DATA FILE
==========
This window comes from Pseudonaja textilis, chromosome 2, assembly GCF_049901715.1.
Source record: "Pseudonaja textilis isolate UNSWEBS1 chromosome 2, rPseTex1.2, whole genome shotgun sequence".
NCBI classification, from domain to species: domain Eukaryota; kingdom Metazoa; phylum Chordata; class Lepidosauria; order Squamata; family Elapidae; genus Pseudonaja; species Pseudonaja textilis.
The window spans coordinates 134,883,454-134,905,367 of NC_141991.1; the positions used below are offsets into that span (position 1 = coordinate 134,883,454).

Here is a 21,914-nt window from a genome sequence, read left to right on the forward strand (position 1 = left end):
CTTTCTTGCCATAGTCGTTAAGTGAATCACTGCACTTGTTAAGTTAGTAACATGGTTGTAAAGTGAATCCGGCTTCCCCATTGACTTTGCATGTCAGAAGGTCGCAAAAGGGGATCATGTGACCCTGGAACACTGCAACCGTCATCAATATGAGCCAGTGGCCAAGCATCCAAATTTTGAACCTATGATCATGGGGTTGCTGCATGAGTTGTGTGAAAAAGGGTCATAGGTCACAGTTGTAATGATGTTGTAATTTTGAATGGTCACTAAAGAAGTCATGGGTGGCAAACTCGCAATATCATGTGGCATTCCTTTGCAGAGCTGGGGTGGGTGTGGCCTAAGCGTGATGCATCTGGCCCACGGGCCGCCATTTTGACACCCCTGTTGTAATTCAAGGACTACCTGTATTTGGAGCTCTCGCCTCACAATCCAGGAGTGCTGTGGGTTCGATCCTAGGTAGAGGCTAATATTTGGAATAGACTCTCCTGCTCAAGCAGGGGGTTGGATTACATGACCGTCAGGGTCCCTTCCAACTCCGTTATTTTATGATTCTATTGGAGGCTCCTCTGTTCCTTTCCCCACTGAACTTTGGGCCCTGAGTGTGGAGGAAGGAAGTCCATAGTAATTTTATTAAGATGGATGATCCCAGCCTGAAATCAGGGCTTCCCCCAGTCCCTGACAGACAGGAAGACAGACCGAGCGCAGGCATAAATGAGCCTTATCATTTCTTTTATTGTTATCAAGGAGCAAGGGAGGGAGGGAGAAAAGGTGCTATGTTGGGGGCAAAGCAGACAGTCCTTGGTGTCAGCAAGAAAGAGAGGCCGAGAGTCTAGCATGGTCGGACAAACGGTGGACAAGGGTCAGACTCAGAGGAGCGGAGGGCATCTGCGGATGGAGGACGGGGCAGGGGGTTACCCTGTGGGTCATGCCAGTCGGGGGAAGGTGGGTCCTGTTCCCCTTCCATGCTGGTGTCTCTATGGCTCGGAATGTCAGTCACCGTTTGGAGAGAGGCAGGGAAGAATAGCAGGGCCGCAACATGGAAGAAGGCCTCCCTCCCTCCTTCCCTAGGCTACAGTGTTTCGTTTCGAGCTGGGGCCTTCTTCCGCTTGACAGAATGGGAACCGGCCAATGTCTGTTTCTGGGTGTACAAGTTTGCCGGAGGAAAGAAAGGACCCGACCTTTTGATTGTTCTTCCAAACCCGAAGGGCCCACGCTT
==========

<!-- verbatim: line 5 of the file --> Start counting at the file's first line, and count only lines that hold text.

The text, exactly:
Here is a 21,914-nt window from a genome sequence, read left to right on the forward strand (position 1 = left end):